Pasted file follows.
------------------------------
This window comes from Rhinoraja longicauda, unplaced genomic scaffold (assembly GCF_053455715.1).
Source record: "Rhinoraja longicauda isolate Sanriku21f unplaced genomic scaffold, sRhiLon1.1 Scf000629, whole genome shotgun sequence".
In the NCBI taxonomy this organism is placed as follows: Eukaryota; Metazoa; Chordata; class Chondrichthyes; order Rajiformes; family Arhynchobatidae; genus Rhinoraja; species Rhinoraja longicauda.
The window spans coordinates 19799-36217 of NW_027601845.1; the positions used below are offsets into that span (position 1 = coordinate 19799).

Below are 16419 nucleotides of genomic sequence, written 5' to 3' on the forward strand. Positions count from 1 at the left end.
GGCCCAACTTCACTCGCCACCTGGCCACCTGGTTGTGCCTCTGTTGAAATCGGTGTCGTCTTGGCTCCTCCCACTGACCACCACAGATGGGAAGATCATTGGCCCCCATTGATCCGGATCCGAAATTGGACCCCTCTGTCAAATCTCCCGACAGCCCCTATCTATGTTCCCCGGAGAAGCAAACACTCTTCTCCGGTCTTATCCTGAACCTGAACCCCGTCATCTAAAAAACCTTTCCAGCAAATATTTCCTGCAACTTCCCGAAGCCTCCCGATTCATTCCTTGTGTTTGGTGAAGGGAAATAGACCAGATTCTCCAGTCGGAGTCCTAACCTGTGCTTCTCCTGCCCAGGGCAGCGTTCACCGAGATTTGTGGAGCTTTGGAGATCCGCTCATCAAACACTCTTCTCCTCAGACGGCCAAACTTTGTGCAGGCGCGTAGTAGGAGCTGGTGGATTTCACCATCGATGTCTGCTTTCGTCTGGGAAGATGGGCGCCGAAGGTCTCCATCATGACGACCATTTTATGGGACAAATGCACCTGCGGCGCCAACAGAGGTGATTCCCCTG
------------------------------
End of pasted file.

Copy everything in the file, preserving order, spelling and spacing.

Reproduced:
This window comes from Rhinoraja longicauda, unplaced genomic scaffold (assembly GCF_053455715.1).
Source record: "Rhinoraja longicauda isolate Sanriku21f unplaced genomic scaffold, sRhiLon1.1 Scf000629, whole genome shotgun sequence".
In the NCBI taxonomy this organism is placed as follows: Eukaryota; Metazoa; Chordata; class Chondrichthyes; order Rajiformes; family Arhynchobatidae; genus Rhinoraja; species Rhinoraja longicauda.
The window spans coordinates 19799-36217 of NW_027601845.1; the positions used below are offsets into that span (position 1 = coordinate 19799).

Below are 16419 nucleotides of genomic sequence, written 5' to 3' on the forward strand. Positions count from 1 at the left end.
GGCCCAACTTCACTCGCCACCTGGCCACCTGGTTGTGCCTCTGTTGAAATCGGTGTCGTCTTGGCTCCTCCCACTGACCACCACAGATGGGAAGATCATTGGCCCCCATTGATCCGGATCCGAAATTGGACCCCTCTGTCAAATCTCCCGACAGCCCCTATCTATGTTCCCCGGAGAAGCAAACACTCTTCTCCGGTCTTATCCTGAACCTGAACCCCGTCATCTAAAAAACCTTTCCAGCAAATATTTCCTGCAACTTCCCGAAGCCTCCCGATTCATTCCTTGTGTTTGGTGAAGGGAAATAGACCAGATTCTCCAGTCGGAGTCCTAACCTGTGCTTCTCCTGCCCAGGGCAGCGTTCACCGAGATTTGTGGAGCTTTGGAGATCCGCTCATCAAACACTCTTCTCCTCAGACGGCCAAACTTTGTGCAGGCGCGTAGTAGGAGCTGGTGGATTTCACCATCGATGTCTGCTTTCGTCTGGGAAGATGGGCGCCGAAGGTCTCCATCATGACGACCATTTTATGGGACAAATGCACCTGCGGCGCCAACAGAGGTGATTCCCCTG